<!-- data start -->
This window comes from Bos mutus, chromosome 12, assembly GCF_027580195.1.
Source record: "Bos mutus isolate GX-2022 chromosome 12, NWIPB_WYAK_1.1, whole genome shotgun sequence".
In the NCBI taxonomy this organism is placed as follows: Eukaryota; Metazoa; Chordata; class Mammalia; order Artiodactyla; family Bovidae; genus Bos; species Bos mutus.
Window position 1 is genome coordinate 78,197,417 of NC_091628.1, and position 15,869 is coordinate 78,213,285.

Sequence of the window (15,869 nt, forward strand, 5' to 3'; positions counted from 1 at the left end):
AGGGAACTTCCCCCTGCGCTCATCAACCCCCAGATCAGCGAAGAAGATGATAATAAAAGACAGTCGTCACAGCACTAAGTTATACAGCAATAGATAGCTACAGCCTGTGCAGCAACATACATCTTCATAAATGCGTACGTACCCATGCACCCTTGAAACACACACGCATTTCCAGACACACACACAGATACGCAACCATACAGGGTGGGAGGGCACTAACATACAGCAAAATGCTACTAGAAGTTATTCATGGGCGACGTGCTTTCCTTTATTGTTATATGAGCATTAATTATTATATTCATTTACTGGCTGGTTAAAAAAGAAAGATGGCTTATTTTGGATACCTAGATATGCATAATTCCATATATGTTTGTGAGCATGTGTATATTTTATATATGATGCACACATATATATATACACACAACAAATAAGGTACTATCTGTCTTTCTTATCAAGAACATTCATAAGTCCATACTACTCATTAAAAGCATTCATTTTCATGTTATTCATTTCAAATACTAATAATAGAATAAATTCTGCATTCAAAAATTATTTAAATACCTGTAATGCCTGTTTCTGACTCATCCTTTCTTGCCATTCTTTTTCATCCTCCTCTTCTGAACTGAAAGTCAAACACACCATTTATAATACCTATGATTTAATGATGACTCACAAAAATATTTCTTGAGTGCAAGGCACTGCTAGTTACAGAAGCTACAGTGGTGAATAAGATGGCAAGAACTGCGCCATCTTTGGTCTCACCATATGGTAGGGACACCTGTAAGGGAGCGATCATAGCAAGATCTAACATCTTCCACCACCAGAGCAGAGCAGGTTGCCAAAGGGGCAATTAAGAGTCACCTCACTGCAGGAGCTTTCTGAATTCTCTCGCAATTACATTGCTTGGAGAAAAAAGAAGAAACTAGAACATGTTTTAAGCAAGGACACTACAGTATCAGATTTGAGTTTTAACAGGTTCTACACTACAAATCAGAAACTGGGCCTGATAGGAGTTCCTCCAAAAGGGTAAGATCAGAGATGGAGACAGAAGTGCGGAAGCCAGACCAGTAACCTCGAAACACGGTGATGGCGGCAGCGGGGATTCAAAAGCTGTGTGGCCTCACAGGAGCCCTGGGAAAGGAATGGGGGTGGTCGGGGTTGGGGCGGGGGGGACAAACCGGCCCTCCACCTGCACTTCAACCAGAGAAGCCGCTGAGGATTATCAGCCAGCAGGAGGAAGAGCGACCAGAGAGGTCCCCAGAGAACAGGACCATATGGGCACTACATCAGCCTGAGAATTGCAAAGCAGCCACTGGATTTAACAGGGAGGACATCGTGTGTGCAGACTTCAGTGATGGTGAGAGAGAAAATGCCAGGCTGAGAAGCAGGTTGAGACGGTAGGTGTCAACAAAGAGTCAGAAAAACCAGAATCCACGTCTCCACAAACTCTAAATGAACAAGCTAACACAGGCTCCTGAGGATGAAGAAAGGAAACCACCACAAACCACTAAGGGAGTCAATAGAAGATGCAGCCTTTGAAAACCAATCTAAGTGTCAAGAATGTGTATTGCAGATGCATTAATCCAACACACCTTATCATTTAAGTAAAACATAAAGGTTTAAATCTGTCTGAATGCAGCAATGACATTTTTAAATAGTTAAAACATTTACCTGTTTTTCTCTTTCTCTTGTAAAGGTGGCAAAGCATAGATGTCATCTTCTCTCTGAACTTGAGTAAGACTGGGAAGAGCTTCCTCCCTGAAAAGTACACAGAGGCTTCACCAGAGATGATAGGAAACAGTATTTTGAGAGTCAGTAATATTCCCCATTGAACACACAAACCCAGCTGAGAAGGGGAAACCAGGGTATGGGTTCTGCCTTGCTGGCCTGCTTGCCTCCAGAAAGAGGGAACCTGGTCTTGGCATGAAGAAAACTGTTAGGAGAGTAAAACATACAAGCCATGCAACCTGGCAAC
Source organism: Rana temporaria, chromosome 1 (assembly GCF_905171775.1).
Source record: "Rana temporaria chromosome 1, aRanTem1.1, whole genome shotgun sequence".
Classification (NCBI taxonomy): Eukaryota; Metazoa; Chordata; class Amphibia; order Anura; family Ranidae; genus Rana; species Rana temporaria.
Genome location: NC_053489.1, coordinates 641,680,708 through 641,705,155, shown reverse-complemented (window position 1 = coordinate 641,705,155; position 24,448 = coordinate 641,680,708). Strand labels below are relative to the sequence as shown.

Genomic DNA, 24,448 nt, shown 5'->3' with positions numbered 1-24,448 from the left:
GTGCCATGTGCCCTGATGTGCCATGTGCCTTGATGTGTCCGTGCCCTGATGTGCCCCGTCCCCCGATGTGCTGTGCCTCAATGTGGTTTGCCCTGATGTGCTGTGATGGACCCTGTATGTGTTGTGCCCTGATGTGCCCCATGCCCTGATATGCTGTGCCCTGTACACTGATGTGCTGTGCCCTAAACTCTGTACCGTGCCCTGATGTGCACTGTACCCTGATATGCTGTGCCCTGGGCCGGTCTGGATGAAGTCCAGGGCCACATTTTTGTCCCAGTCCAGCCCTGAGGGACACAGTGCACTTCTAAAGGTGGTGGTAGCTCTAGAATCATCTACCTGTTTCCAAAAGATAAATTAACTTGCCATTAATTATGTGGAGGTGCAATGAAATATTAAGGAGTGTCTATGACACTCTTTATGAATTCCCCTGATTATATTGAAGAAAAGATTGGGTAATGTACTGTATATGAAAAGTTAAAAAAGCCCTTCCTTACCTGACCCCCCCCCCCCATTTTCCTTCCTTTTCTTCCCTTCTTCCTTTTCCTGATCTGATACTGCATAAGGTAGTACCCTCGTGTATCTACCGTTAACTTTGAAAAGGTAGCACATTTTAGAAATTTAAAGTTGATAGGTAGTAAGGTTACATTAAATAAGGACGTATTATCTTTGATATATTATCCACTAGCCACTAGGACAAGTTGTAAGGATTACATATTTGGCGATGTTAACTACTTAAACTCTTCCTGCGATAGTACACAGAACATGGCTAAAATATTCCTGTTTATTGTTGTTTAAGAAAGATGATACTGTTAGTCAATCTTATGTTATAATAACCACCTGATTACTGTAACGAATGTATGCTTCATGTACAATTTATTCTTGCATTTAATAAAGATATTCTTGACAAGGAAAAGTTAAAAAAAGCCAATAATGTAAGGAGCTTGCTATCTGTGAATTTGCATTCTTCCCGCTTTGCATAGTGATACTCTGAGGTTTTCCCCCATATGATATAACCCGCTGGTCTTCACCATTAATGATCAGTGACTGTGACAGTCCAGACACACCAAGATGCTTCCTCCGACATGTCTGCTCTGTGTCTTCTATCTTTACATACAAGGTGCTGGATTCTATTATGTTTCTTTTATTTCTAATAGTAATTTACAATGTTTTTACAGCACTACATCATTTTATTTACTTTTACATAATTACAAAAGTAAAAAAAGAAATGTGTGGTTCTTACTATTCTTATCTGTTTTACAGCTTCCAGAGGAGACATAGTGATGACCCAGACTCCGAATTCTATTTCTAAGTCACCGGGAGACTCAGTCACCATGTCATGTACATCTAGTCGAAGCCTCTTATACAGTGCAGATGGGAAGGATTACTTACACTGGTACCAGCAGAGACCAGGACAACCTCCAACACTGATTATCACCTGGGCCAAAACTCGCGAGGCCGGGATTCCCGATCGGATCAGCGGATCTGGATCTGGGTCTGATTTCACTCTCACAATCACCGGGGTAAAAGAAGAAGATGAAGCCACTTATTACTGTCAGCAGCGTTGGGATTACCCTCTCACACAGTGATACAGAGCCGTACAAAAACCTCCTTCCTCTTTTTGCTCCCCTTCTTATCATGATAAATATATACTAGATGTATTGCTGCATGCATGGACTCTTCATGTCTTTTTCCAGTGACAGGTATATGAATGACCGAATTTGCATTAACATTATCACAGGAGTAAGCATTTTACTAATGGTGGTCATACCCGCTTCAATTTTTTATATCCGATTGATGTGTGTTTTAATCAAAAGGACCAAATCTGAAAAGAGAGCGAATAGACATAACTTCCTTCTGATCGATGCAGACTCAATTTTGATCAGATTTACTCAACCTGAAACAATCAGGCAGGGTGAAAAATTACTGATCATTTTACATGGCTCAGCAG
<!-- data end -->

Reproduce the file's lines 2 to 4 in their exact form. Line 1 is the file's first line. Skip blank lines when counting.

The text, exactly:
Source record: "Bos mutus isolate GX-2022 chromosome 12, NWIPB_WYAK_1.1, whole genome shotgun sequence".
In the NCBI taxonomy this organism is placed as follows: Eukaryota; Metazoa; Chordata; class Mammalia; order Artiodactyla; family Bovidae; genus Bos; species Bos mutus.
Window position 1 is genome coordinate 78,197,417 of NC_091628.1, and position 15,869 is coordinate 78,213,285.